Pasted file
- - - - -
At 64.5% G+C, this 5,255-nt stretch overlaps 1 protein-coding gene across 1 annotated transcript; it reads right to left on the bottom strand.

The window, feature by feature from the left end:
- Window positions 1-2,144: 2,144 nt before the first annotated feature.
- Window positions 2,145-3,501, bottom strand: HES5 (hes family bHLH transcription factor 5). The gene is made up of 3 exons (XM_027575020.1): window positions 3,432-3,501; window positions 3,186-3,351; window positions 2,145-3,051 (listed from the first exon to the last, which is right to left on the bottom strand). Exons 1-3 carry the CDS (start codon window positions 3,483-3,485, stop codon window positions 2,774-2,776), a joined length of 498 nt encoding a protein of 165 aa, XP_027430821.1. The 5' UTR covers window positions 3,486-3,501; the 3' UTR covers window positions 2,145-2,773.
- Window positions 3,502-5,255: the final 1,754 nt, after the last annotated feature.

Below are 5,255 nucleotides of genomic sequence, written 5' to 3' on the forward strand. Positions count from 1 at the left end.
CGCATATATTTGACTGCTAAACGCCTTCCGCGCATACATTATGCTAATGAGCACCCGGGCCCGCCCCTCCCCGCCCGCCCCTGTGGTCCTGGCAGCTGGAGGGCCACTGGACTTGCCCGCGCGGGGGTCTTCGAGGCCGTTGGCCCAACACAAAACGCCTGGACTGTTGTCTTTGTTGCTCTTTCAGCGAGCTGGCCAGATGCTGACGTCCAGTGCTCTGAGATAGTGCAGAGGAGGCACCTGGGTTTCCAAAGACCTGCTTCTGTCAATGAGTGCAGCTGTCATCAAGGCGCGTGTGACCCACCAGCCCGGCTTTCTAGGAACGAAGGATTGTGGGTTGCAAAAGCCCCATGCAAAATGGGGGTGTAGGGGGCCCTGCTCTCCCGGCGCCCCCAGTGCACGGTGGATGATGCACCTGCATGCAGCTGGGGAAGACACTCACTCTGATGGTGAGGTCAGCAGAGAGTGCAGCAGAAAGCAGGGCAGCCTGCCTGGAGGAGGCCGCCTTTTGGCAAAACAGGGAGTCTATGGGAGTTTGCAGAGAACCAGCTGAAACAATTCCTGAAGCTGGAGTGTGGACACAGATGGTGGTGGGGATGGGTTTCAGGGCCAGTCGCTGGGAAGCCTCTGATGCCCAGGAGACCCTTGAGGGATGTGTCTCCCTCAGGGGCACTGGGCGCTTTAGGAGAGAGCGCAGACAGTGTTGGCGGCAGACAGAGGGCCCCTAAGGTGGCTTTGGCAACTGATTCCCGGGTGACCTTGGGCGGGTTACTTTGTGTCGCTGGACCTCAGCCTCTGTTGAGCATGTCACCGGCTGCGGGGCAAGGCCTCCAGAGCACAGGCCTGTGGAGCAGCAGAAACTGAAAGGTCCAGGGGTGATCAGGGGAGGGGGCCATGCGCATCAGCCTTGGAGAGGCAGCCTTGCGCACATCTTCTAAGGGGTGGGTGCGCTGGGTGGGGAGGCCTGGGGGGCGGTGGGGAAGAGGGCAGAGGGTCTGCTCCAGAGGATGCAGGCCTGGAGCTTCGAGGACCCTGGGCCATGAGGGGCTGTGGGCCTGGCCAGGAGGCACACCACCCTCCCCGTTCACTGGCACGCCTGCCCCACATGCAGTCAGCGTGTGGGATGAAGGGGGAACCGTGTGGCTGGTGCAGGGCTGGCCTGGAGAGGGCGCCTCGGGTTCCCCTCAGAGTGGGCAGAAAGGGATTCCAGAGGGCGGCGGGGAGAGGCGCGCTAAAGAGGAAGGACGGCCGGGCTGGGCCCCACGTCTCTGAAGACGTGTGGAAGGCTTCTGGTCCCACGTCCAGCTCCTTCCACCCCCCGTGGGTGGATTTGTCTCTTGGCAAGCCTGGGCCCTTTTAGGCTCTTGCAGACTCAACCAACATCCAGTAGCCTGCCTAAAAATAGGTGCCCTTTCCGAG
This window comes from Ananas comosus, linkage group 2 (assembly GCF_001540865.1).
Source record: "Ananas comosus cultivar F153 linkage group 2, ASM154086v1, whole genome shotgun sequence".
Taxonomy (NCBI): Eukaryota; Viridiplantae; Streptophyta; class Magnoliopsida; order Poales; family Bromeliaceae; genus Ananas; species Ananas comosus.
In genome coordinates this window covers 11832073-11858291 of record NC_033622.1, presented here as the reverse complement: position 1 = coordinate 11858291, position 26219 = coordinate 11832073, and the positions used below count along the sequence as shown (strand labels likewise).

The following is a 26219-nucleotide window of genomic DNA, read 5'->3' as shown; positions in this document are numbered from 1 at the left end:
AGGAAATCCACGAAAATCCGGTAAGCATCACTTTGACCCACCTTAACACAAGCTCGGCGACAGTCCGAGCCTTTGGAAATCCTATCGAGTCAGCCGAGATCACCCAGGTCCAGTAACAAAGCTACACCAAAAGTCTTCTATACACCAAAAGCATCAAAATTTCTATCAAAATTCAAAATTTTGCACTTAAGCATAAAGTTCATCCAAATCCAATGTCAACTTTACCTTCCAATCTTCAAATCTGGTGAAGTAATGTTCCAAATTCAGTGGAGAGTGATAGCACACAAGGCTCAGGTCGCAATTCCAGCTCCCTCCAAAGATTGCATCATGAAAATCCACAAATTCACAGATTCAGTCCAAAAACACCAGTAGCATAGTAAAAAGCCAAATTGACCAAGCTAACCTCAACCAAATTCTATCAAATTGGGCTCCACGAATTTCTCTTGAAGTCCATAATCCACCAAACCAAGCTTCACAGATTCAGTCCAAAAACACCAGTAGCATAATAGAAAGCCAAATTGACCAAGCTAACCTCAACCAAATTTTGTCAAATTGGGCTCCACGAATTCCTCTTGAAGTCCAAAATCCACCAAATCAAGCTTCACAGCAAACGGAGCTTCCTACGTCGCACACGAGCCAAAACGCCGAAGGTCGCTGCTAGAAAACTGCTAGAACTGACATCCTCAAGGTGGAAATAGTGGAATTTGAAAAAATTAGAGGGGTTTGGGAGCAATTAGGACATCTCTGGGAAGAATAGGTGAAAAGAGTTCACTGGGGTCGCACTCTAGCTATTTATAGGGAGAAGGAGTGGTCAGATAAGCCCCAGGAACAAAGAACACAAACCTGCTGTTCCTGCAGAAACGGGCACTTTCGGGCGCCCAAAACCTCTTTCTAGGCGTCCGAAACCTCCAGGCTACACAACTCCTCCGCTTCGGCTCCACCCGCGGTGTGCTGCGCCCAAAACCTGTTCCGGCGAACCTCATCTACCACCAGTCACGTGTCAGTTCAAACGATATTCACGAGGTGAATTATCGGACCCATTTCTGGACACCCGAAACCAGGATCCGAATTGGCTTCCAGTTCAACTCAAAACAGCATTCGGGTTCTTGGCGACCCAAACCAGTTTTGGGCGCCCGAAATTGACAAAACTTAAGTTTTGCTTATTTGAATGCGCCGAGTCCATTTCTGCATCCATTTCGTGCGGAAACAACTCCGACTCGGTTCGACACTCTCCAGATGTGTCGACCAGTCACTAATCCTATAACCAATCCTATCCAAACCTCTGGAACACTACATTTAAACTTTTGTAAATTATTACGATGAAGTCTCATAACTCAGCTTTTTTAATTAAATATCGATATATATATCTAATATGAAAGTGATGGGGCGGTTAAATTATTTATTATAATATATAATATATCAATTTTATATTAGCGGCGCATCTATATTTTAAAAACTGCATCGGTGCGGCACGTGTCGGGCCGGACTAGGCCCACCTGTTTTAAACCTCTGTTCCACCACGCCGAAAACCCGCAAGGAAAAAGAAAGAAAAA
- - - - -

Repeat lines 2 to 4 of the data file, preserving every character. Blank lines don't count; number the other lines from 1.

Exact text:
The window, feature by feature from the left end:
- Window positions 1-2,144: 2,144 nt before the first annotated feature.
- Window positions 2,145-3,501, bottom strand: HES5 (hes family bHLH transcription factor 5). The gene is made up of 3 exons (XM_027575020.1): window positions 3,432-3,501; window positions 3,186-3,351; window positions 2,145-3,051 (listed from the first exon to the last, which is right to left on the bottom strand). Exons 1-3 carry the CDS (start codon window positions 3,483-3,485, stop codon window positions 2,774-2,776), a joined length of 498 nt encoding a protein of 165 aa, XP_027430821.1. The 5' UTR covers window positions 3,486-3,501; the 3' UTR covers window positions 2,145-2,773.